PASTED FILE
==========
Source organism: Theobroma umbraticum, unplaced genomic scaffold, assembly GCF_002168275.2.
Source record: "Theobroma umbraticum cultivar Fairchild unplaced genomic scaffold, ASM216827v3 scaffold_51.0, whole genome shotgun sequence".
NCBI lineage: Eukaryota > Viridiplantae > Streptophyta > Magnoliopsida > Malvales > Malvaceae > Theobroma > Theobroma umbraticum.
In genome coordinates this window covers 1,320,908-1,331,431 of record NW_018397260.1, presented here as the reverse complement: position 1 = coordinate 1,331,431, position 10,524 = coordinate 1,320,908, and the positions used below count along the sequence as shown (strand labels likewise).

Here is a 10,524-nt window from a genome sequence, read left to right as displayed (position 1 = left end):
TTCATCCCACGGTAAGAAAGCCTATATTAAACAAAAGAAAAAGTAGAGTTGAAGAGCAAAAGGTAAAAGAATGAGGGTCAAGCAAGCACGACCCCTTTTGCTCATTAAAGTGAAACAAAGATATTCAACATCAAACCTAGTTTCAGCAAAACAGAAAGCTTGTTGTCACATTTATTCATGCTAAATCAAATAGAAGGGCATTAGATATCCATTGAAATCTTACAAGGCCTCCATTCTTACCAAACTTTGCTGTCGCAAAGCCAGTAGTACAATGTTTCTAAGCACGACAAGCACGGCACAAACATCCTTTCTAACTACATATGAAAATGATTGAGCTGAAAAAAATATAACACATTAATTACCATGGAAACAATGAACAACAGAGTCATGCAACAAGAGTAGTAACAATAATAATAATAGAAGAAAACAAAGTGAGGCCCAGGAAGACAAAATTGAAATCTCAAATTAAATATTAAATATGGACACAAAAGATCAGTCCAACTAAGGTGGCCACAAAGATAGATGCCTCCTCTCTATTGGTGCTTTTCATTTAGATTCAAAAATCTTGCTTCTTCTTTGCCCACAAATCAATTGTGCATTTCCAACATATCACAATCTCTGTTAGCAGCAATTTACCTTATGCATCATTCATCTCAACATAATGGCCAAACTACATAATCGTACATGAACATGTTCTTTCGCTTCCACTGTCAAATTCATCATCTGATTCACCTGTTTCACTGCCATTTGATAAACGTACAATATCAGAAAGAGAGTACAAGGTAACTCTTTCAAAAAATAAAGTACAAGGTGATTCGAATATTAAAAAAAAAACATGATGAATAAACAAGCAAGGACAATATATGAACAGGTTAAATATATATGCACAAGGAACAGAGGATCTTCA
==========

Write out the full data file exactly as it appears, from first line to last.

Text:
Source organism: Theobroma umbraticum, unplaced genomic scaffold, assembly GCF_002168275.2.
Source record: "Theobroma umbraticum cultivar Fairchild unplaced genomic scaffold, ASM216827v3 scaffold_51.0, whole genome shotgun sequence".
NCBI lineage: Eukaryota > Viridiplantae > Streptophyta > Magnoliopsida > Malvales > Malvaceae > Theobroma > Theobroma umbraticum.
In genome coordinates this window covers 1,320,908-1,331,431 of record NW_018397260.1, presented here as the reverse complement: position 1 = coordinate 1,331,431, position 10,524 = coordinate 1,320,908, and the positions used below count along the sequence as shown (strand labels likewise).

Here is a 10,524-nt window from a genome sequence, read left to right as displayed (position 1 = left end):
TTCATCCCACGGTAAGAAAGCCTATATTAAACAAAAGAAAAAGTAGAGTTGAAGAGCAAAAGGTAAAAGAATGAGGGTCAAGCAAGCACGACCCCTTTTGCTCATTAAAGTGAAACAAAGATATTCAACATCAAACCTAGTTTCAGCAAAACAGAAAGCTTGTTGTCACATTTATTCATGCTAAATCAAATAGAAGGGCATTAGATATCCATTGAAATCTTACAAGGCCTCCATTCTTACCAAACTTTGCTGTCGCAAAGCCAGTAGTACAATGTTTCTAAGCACGACAAGCACGGCACAAACATCCTTTCTAACTACATATGAAAATGATTGAGCTGAAAAAAATATAACACATTAATTACCATGGAAACAATGAACAACAGAGTCATGCAACAAGAGTAGTAACAATAATAATAATAGAAGAAAACAAAGTGAGGCCCAGGAAGACAAAATTGAAATCTCAAATTAAATATTAAATATGGACACAAAAGATCAGTCCAACTAAGGTGGCCACAAAGATAGATGCCTCCTCTCTATTGGTGCTTTTCATTTAGATTCAAAAATCTTGCTTCTTCTTTGCCCACAAATCAATTGTGCATTTCCAACATATCACAATCTCTGTTAGCAGCAATTTACCTTATGCATCATTCATCTCAACATAATGGCCAAACTACATAATCGTACATGAACATGTTCTTTCGCTTCCACTGTCAAATTCATCATCTGATTCACCTGTTTCACTGCCATTTGATAAACGTACAATATCAGAAAGAGAGTACAAGGTAACTCTTTCAAAAAATAAAGTACAAGGTGATTCGAATATTAAAAAAAAAACATGATGAATAAACAAGCAAGGACAATATATGAACAGGTTAAATATATATGCACAAGGAACAGAGGATCTTCA